According to the Wellness Letter, it’s not clear why the virus reemerges: “Many people believe that emotional stress brings on attacks of both genital and oral herpes, and there’s some evidence to support this.”
Scipio subscribes to the theory that stress can trigger outbreaks, a phenomenon he sees as one of virus’s positive aspects.
“It’s a very good barometer; it’s a warning sign when you’re out of balance,” he says. “If you’re not in balance, you’ll have problems. So having herpes forces you to eat healthily, to deal with stress in a constructive way, and to examine your lifestyle. It forces you to stay away from caffeine, cigarettes, too much sugar and processed foods; things you should be staying away from anyway.”
He also says he believes the virus can have a beneficial effect on your personal life. “It’s a litmus test for who really cares about you,” Scipio says. “If you’re in a relationship and you tell them you have herpes, if all of a sudden they aren’t interested anymore–or if they are still interested–it’s affirmation of their desire for you.”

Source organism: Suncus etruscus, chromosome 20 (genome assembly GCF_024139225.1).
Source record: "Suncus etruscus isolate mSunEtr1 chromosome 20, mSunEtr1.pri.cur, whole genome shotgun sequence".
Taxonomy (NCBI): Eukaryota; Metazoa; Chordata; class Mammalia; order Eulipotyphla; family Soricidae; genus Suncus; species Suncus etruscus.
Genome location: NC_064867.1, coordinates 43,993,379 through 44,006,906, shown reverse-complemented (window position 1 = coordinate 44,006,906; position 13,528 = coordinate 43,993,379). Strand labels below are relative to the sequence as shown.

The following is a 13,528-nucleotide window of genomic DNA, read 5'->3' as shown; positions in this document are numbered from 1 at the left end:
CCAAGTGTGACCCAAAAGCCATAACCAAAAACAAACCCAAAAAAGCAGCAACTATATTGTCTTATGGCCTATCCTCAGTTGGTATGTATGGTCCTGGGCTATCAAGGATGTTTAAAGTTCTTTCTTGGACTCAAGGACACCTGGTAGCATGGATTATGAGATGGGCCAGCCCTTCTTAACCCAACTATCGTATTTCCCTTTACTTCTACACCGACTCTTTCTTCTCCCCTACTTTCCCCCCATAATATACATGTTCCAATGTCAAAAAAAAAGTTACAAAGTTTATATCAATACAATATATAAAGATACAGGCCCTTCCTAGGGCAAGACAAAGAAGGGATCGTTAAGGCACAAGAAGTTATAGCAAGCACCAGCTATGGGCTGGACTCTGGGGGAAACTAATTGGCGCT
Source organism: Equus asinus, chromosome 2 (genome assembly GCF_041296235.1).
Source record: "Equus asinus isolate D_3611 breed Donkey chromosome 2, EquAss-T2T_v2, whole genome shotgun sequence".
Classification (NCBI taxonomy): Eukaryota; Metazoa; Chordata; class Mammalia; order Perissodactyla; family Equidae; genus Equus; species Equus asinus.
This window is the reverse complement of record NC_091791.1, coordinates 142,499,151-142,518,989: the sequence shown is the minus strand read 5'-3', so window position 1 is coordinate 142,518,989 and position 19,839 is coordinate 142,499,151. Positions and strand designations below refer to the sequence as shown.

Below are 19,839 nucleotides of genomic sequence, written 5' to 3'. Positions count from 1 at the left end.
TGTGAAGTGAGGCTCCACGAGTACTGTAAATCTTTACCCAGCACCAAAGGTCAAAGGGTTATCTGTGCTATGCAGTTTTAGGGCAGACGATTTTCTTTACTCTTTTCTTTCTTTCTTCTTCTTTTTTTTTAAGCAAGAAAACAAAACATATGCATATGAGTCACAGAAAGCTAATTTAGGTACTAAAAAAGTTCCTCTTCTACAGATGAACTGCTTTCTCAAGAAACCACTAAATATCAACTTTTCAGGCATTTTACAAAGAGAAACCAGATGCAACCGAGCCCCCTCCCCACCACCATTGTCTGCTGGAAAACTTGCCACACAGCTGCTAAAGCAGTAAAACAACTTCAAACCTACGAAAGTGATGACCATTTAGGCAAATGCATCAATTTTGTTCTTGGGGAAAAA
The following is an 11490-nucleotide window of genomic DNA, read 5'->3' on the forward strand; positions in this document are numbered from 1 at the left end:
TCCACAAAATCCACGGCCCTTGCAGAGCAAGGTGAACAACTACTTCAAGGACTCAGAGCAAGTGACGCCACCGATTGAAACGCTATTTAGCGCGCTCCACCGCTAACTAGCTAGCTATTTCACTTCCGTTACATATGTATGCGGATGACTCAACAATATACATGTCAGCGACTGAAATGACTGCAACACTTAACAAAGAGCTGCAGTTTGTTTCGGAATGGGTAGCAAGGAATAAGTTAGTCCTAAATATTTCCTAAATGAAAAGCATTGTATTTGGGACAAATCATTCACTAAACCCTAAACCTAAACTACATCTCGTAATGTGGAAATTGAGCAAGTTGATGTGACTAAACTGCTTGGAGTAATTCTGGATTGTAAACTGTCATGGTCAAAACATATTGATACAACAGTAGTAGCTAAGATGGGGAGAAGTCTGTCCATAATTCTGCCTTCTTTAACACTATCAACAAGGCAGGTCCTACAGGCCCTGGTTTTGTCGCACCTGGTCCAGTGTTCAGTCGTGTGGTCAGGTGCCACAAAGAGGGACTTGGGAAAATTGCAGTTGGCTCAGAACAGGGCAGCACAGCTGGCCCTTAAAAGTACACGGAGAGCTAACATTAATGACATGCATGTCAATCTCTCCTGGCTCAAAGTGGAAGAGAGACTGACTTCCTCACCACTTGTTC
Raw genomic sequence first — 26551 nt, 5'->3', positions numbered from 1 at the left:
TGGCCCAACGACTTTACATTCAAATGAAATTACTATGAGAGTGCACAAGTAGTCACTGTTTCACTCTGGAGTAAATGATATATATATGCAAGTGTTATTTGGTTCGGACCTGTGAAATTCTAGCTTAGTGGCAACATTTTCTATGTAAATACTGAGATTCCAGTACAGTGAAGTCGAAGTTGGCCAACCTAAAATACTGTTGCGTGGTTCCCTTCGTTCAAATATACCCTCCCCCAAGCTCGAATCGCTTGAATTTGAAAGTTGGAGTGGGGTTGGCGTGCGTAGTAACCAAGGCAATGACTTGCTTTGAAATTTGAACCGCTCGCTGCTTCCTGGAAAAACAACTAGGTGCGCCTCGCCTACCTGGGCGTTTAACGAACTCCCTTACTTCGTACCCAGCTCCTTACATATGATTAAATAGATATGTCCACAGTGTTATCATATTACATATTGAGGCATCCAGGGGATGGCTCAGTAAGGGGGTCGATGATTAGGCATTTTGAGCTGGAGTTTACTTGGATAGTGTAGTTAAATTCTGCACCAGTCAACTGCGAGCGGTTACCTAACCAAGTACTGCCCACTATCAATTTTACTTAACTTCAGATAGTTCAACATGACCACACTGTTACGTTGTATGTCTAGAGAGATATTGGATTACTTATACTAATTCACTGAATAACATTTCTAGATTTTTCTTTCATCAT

Having the virus also forces carriers to be honest and to practise safe sex, he notes, adding that with a few precautions, herpes doesn’t mean people can’t have good sex lives. Using a condom is vital, even when there are no visible sores, but the areas of the skin, including the anal area, that aren’t covered by a condom aren’t protected, Health Canada states.
There’s no cure, but treatment can shorten attacks and reduce the pain of the sores.
Conventional treatment involves taking prescription antiviral drugs like Zovirax (acyclovir), Valtrex (valacyclovir), and Famvir (famciclovir). They help promote healing and suppress future outbreaks. According to a new study published in the January 1, 2004, issue of the New England Journal of Medicine, taking valacyclovir every day can cut the transmission of genital herpes by as much as 48 percent. GlaxoSmithKline, which manufactures the drug, sponsored the study.